Maybe I'm a little slow, but it wasn't until I first went into labor, 21 years ago, that I was struck by the terrifying realization that I was about to do something I could never undo. From that point on, I would always be a parent. That's when it became real. At that point, I couldn't possibly imagine her turning 21. Or 18. Or starting school. Heck, I couldn't imagine her ever being big enough to fit into six month size baby clothes. But if time flies when you're having fun, I must've been having a blast.

She's grown up to be a remarkable person -- beautiful, smart, talented, funny... I guess parents always say that about their kids. But she really is. She's athletic, like her dad. Like me, she believes that anything worth doing, is worth doing fanatically. She doesn't much like dogs, so I guess in some ways she's her own little creature.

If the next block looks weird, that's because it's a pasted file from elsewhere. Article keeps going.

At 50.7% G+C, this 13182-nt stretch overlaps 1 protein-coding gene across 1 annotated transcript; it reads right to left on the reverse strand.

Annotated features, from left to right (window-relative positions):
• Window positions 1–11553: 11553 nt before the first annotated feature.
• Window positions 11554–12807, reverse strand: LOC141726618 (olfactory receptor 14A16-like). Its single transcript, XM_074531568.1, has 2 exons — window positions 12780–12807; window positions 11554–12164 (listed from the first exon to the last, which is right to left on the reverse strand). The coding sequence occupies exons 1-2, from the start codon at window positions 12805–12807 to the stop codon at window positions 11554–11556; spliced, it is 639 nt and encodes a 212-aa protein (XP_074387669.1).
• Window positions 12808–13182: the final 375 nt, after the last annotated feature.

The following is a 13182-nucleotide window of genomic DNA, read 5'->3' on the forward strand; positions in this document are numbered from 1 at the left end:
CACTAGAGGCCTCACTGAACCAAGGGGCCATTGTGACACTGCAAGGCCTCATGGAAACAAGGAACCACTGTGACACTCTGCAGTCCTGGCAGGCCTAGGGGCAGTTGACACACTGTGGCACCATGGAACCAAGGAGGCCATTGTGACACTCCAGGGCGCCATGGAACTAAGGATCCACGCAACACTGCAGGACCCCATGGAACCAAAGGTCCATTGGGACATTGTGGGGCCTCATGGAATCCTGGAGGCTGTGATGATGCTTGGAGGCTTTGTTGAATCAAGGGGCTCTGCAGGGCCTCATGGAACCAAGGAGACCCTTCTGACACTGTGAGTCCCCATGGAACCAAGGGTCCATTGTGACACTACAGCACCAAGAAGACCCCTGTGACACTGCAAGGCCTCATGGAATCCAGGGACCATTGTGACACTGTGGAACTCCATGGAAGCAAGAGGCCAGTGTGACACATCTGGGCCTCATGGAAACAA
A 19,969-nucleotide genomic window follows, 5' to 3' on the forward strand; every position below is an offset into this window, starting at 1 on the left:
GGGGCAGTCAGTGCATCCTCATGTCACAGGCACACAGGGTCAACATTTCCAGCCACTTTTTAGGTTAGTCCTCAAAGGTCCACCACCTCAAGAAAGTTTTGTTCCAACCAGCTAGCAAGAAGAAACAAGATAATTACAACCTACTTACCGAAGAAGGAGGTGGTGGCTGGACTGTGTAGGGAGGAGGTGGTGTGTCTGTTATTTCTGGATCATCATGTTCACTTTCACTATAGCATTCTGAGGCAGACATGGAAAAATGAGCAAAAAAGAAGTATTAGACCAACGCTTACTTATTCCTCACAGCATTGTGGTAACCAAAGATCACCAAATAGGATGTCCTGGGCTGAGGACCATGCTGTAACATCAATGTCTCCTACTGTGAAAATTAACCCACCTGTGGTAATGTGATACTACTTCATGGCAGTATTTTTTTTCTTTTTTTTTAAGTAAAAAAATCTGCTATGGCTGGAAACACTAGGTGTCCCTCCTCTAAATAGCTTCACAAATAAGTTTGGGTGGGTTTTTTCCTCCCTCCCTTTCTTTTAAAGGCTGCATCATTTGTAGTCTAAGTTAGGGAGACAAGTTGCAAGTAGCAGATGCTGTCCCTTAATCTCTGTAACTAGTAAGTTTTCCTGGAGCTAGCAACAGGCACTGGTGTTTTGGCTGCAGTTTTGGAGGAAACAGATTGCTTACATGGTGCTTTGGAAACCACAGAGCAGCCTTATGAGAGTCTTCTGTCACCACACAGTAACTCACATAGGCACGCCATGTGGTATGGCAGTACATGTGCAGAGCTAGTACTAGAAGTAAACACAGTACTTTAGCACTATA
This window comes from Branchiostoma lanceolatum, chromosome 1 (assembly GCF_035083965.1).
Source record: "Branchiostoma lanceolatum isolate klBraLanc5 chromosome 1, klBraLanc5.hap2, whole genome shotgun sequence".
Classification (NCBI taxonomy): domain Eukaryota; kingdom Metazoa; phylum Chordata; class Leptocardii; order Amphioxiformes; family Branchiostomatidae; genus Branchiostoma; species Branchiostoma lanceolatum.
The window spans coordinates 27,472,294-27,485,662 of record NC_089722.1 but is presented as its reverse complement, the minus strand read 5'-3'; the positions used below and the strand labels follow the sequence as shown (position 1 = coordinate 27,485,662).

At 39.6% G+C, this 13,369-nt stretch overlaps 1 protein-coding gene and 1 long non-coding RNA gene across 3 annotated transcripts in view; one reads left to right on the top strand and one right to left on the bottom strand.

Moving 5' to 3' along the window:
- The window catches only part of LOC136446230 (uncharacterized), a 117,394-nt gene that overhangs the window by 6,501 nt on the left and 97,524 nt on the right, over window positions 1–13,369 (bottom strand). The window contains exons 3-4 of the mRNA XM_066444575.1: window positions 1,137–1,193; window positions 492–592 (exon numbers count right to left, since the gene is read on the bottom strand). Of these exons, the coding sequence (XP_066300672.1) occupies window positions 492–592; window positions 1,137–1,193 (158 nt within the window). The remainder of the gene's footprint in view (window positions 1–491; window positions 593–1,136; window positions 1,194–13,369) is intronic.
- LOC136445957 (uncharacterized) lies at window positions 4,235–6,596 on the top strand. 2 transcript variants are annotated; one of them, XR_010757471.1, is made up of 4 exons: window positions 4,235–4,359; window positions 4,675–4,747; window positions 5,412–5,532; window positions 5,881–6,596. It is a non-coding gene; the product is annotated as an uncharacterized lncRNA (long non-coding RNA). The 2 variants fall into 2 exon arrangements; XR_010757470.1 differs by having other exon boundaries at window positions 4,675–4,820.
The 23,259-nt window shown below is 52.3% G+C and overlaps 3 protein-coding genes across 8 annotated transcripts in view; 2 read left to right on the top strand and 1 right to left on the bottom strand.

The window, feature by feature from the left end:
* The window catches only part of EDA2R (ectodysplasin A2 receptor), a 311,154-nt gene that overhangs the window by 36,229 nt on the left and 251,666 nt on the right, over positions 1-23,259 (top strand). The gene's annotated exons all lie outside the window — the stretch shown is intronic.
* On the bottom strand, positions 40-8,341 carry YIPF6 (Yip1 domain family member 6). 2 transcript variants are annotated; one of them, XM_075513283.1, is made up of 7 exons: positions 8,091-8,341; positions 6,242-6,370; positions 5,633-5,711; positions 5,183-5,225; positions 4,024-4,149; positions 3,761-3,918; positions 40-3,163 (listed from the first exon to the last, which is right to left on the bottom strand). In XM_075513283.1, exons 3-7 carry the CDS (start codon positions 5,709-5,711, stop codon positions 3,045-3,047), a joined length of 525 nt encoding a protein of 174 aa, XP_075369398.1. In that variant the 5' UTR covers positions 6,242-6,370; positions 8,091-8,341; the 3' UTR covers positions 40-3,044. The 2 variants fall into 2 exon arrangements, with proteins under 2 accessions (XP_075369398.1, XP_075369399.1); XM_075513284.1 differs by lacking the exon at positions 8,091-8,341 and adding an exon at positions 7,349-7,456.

Seems like we ought to mark the occasion somehow, although I'm not sure we'll even see her today. She was still in bed when we left for work, and she'll be at the gym by the time we get home. Her friends want to take her out to party, even though she doesn't drink.

I've been trying to think back to what I did when I turned 21, but I really don't remember. I know that by that time I had already made a couple of serious life mistakes, ones that Tuffy has thus far managed to avoid. Maybe that's because we were really good parents... but I doubt it.

Happy birthday, kiddo. Happy birthday.

06 December 2010


Long ago and far away, an eager young tech writer asked a senior software developer what protocol a server used to send configuration settings to a client device.

"PFM," the developer replied.

The tech writer looked blank.

"Pure F#@kin' Magic," he explained.